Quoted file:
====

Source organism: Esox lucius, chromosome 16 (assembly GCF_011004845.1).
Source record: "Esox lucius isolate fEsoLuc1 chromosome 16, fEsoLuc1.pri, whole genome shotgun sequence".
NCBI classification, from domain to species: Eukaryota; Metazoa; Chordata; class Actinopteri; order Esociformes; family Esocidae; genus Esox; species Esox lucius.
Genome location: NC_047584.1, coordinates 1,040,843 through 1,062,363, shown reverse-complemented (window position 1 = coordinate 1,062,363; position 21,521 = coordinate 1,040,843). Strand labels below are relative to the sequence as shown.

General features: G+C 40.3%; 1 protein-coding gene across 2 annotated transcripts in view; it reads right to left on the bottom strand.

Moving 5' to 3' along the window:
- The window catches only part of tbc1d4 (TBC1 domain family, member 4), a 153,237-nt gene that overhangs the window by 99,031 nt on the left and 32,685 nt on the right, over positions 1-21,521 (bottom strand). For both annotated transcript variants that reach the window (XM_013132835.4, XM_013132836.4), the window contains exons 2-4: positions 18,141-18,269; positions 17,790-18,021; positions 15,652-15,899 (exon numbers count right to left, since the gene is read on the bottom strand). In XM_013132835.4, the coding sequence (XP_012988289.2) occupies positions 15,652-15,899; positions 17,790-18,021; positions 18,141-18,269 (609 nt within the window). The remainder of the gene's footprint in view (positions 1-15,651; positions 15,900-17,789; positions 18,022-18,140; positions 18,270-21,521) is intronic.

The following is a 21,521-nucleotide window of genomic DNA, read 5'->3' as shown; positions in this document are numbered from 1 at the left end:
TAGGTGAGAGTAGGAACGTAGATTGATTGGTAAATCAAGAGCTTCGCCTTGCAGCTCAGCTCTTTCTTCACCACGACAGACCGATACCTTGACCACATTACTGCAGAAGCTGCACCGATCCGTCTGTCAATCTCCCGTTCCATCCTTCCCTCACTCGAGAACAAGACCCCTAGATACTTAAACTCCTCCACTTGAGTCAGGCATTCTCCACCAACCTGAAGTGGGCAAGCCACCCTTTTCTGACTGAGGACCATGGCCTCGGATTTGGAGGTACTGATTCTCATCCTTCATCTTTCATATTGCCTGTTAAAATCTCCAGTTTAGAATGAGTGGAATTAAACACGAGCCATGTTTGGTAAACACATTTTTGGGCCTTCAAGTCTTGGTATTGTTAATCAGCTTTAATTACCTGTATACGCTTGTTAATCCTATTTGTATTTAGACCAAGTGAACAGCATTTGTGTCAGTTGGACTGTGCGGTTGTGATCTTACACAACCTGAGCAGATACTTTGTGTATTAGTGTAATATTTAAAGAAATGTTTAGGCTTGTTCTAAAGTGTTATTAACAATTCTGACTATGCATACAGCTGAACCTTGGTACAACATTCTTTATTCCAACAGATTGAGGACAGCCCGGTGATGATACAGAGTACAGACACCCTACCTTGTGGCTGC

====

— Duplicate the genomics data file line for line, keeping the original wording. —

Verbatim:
Source organism: Esox lucius, chromosome 16 (assembly GCF_011004845.1).
Source record: "Esox lucius isolate fEsoLuc1 chromosome 16, fEsoLuc1.pri, whole genome shotgun sequence".
NCBI classification, from domain to species: Eukaryota; Metazoa; Chordata; class Actinopteri; order Esociformes; family Esocidae; genus Esox; species Esox lucius.
Genome location: NC_047584.1, coordinates 1,040,843 through 1,062,363, shown reverse-complemented (window position 1 = coordinate 1,062,363; position 21,521 = coordinate 1,040,843). Strand labels below are relative to the sequence as shown.

General features: G+C 40.3%; 1 protein-coding gene across 2 annotated transcripts in view; it reads right to left on the bottom strand.

Moving 5' to 3' along the window:
- The window catches only part of tbc1d4 (TBC1 domain family, member 4), a 153,237-nt gene that overhangs the window by 99,031 nt on the left and 32,685 nt on the right, over positions 1-21,521 (bottom strand). For both annotated transcript variants that reach the window (XM_013132835.4, XM_013132836.4), the window contains exons 2-4: positions 18,141-18,269; positions 17,790-18,021; positions 15,652-15,899 (exon numbers count right to left, since the gene is read on the bottom strand). In XM_013132835.4, the coding sequence (XP_012988289.2) occupies positions 15,652-15,899; positions 17,790-18,021; positions 18,141-18,269 (609 nt within the window). The remainder of the gene's footprint in view (positions 1-15,651; positions 15,900-17,789; positions 18,022-18,140; positions 18,270-21,521) is intronic.

The following is a 21,521-nucleotide window of genomic DNA, read 5'->3' as shown; positions in this document are numbered from 1 at the left end:
TAGGTGAGAGTAGGAACGTAGATTGATTGGTAAATCAAGAGCTTCGCCTTGCAGCTCAGCTCTTTCTTCACCACGACAGACCGATACCTTGACCACATTACTGCAGAAGCTGCACCGATCCGTCTGTCAATCTCCCGTTCCATCCTTCCCTCACTCGAGAACAAGACCCCTAGATACTTAAACTCCTCCACTTGAGTCAGGCATTCTCCACCAACCTGAAGTGGGCAAGCCACCCTTTTCTGACTGAGGACCATGGCCTCGGATTTGGAGGTACTGATTCTCATCCTTCATCTTTCATATTGCCTGTTAAAATCTCCAGTTTAGAATGAGTGGAATTAAACACGAGCCATGTTTGGTAAACACATTTTTGGGCCTTCAAGTCTTGGTATTGTTAATCAGCTTTAATTACCTGTATACGCTTGTTAATCCTATTTGTATTTAGACCAAGTGAACAGCATTTGTGTCAGTTGGACTGTGCGGTTGTGATCTTACACAACCTGAGCAGATACTTTGTGTATTAGTGTAATATTTAAAGAAATGTTTAGGCTTGTTCTAAAGTGTTATTAACAATTCTGACTATGCATACAGCTGAACCTTGGTACAACATTCTTTATTCCAACAGATTGAGGACAGCCCGGTGATGATACAGAGTACAGACACCCTACCTTGTGGCTGC